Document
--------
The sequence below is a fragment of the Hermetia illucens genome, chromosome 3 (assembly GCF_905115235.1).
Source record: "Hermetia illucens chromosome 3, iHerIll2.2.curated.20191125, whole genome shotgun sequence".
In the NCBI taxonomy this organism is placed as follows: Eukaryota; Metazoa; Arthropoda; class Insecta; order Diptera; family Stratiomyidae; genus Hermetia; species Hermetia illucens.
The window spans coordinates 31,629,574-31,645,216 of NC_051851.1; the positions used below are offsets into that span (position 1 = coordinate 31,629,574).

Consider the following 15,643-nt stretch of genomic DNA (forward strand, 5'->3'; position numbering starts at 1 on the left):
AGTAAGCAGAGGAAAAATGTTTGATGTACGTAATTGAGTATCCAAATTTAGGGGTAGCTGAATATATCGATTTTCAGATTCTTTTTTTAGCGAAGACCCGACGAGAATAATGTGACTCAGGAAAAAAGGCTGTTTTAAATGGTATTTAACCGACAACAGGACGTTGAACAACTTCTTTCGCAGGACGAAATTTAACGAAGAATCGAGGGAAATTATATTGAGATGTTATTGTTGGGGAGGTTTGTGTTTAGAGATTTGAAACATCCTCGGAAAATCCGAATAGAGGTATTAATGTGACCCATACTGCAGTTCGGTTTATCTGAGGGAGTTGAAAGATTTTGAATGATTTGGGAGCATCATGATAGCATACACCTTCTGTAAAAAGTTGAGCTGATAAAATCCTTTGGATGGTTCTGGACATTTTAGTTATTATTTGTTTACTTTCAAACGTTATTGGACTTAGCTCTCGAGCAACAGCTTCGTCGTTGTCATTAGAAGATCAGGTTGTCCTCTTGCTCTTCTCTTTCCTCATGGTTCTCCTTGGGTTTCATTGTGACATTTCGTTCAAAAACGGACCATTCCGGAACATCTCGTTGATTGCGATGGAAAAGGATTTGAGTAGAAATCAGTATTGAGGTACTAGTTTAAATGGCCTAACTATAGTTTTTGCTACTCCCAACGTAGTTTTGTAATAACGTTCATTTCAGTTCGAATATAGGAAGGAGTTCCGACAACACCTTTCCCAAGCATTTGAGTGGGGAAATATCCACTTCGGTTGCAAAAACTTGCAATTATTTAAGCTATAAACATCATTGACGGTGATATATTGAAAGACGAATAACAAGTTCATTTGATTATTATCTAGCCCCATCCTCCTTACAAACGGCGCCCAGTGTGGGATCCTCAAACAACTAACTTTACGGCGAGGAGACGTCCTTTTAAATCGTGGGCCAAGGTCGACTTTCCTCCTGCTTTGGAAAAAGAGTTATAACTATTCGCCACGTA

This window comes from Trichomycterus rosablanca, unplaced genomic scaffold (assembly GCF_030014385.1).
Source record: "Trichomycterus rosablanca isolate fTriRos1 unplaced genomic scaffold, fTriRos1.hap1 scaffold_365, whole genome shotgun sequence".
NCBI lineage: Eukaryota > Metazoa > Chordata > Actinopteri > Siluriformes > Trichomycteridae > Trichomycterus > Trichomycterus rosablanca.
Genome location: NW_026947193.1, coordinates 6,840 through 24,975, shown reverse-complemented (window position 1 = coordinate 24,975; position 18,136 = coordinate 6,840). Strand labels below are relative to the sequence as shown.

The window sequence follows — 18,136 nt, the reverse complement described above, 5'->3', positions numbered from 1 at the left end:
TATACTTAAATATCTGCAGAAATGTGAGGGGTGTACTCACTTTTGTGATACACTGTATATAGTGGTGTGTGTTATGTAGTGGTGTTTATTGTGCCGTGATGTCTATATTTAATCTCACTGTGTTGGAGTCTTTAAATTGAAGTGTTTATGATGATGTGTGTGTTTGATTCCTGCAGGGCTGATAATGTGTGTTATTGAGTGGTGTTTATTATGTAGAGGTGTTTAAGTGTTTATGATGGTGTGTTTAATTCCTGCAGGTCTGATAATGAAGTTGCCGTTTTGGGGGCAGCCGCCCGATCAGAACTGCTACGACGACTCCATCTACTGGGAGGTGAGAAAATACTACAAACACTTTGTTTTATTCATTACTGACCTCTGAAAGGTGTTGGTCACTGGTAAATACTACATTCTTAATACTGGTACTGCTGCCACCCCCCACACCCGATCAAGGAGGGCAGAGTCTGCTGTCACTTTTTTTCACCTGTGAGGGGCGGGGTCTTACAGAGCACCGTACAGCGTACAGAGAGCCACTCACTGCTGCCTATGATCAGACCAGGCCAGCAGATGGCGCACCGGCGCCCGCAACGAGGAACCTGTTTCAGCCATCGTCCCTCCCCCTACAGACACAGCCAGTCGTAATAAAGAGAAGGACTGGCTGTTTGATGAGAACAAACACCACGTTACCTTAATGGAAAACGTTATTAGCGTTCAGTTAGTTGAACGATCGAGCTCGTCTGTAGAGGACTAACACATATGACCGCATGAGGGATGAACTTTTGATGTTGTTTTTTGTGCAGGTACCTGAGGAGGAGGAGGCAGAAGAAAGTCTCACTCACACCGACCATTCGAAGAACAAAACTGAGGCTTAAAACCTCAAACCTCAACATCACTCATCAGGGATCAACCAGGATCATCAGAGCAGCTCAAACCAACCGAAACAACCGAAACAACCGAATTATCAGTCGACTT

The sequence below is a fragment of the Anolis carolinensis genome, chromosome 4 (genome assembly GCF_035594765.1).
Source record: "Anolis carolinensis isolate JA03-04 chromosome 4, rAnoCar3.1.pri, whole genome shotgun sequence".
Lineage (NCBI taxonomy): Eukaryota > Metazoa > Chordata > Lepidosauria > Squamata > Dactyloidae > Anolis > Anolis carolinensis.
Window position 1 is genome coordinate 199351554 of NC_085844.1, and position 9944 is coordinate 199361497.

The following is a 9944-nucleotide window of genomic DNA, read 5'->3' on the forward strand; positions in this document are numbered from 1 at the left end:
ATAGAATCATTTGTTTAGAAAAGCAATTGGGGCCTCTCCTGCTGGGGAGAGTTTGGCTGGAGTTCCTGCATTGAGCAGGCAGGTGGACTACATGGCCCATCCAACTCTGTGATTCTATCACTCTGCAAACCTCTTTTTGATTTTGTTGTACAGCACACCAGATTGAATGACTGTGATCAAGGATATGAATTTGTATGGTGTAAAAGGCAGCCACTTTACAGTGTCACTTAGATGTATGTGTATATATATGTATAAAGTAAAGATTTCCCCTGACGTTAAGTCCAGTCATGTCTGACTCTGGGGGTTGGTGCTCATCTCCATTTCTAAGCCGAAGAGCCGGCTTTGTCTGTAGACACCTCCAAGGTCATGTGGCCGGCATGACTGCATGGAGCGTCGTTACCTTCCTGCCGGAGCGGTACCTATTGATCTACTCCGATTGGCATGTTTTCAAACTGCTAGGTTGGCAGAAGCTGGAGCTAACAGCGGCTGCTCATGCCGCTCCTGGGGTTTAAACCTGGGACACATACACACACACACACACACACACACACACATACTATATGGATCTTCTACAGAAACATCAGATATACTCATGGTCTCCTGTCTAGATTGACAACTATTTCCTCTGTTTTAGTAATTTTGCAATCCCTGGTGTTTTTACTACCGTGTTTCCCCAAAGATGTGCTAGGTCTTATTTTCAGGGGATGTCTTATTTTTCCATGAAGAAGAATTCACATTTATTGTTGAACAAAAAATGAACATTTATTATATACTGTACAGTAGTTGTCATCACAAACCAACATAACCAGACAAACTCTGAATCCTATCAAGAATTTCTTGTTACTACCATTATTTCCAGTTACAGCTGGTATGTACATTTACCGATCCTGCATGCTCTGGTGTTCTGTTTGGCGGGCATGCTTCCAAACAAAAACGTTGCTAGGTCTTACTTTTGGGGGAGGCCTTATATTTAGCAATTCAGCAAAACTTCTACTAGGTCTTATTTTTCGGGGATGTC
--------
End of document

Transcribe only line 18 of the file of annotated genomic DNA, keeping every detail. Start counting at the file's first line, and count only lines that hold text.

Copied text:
ATAGAATCATTTGTTTAGAAAAGCAATTGGGGCCTCTCCTGCTGGGGAGAGTTTGGCTGGAGTTCCTGCATTGAGCAGGCAGGTGGACTACATGGCCCATCCAACTCTGTGATTCTATCACTCTGCAAACCTCTTTTTGATTTTGTTGTACAGCACACCAGATTGAATGACTGTGATCAAGGATATGAATTTGTATGGTGTAAAAGGCAGCCACTTTACAGTGTCACTTAGATGTATGTGTATATATATGTATAAAGTAAAGATTTCCCCTGACGTTAAGTCCAGTCATGTCTGACTCTGGGGGTTGGTGCTCATCTCCATTTCTAAGCCGAAGAGCCGGCTTTGTCTGTAGACACCTCCAAGGTCATGTGGCCGGCATGACTGCATGGAGCGTCGTTACCTTCCTGCCGGAGCGGTACCTATTGATCTACTCCGATTGGCATGTTTTCAAACTGCTAGGTTGGCAGAAGCTGGAGCTAACAGCGGCTGCTCATGCCGCTCCTGGGGTTTAAACCTGGGACACATACACACACACACACACACACACACACACATACTATATGGATCTTCTACAGAAACATCAGATATACTCATGGTCTCCTGTCTAGATTGACAACTATTTCCTCTGTTTTAGTAATTTTGCAATCCCTGGTGTTTTTACTACCGTGTTTCCCCAAAGATGTGCTAGGTCTTATTTTCAGGGGATGTCTTATTTTTCCATGAAGAAGAATTCACATTTATTGTTGAACAAAAAATGAACATTTATTATATACTGTACAGTAGTTGTCATCACAAACCAACATAACCAGACAAACTCTGAATCCTATCAAGAATTTCTTGTTACTACCATTATTTCCAGTTACAGCTGGTATGTACATTTACCGATCCTGCATGCTCTGGTGTTCTGTTTGGCGGGCATGCTTCCAAACAAAAACGTTGCTAGGTCTTACTTTTGGGGGAGGCCTTATATTTAGCAATTCAGCAAAACTTCTACTAGGTCTTATTTTTCGGGGATGTC